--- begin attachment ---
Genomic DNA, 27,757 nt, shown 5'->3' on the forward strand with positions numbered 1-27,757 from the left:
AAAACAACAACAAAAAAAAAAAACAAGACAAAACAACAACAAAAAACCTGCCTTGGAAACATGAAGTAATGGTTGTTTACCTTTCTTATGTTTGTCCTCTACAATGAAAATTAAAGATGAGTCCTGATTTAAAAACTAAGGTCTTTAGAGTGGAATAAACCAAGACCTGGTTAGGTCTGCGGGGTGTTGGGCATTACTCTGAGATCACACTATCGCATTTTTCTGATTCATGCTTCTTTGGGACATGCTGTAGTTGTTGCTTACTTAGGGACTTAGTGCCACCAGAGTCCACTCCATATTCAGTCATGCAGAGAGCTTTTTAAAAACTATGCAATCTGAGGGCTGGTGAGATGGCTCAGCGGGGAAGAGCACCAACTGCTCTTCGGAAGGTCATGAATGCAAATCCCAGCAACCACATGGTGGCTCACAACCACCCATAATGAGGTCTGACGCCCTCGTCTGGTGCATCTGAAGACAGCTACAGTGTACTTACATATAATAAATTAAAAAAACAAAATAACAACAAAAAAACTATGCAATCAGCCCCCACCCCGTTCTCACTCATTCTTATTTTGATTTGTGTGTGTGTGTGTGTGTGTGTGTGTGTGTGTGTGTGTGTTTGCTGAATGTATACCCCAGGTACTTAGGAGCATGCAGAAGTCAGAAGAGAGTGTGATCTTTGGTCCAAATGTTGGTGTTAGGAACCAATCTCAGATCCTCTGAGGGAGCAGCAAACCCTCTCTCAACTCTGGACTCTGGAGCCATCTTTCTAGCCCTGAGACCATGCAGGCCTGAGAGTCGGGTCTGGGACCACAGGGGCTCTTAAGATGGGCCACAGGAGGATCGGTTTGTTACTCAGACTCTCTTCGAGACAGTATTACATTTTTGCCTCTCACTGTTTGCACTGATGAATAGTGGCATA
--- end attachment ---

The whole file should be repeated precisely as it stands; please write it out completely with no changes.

Genomic DNA, 27,757 nt, shown 5'->3' on the forward strand with positions numbered 1-27,757 from the left:
AAAACAACAACAAAAAAAAAAAACAAGACAAAACAACAACAAAAAACCTGCCTTGGAAACATGAAGTAATGGTTGTTTACCTTTCTTATGTTTGTCCTCTACAATGAAAATTAAAGATGAGTCCTGATTTAAAAACTAAGGTCTTTAGAGTGGAATAAACCAAGACCTGGTTAGGTCTGCGGGGTGTTGGGCATTACTCTGAGATCACACTATCGCATTTTTCTGATTCATGCTTCTTTGGGACATGCTGTAGTTGTTGCTTACTTAGGGACTTAGTGCCACCAGAGTCCACTCCATATTCAGTCATGCAGAGAGCTTTTTAAAAACTATGCAATCTGAGGGCTGGTGAGATGGCTCAGCGGGGAAGAGCACCAACTGCTCTTCGGAAGGTCATGAATGCAAATCCCAGCAACCACATGGTGGCTCACAACCACCCATAATGAGGTCTGACGCCCTCGTCTGGTGCATCTGAAGACAGCTACAGTGTACTTACATATAATAAATTAAAAAAACAAAATAACAACAAAAAAACTATGCAATCAGCCCCCACCCCGTTCTCACTCATTCTTATTTTGATTTGTGTGTGTGTGTGTGTGTGTGTGTGTGTGTGTGTGTGTGTTTGCTGAATGTATACCCCAGGTACTTAGGAGCATGCAGAAGTCAGAAGAGAGTGTGATCTTTGGTCCAAATGTTGGTGTTAGGAACCAATCTCAGATCCTCTGAGGGAGCAGCAAACCCTCTCTCAACTCTGGACTCTGGAGCCATCTTTCTAGCCCTGAGACCATGCAGGCCTGAGAGTCGGGTCTGGGACCACAGGGGCTCTTAAGATGGGCCACAGGAGGATCGGTTTGTTACTCAGACTCTCTTCGAGACAGTATTACATTTTTGCCTCTCACTGTTTGCACTGATGAATAGTGGCATA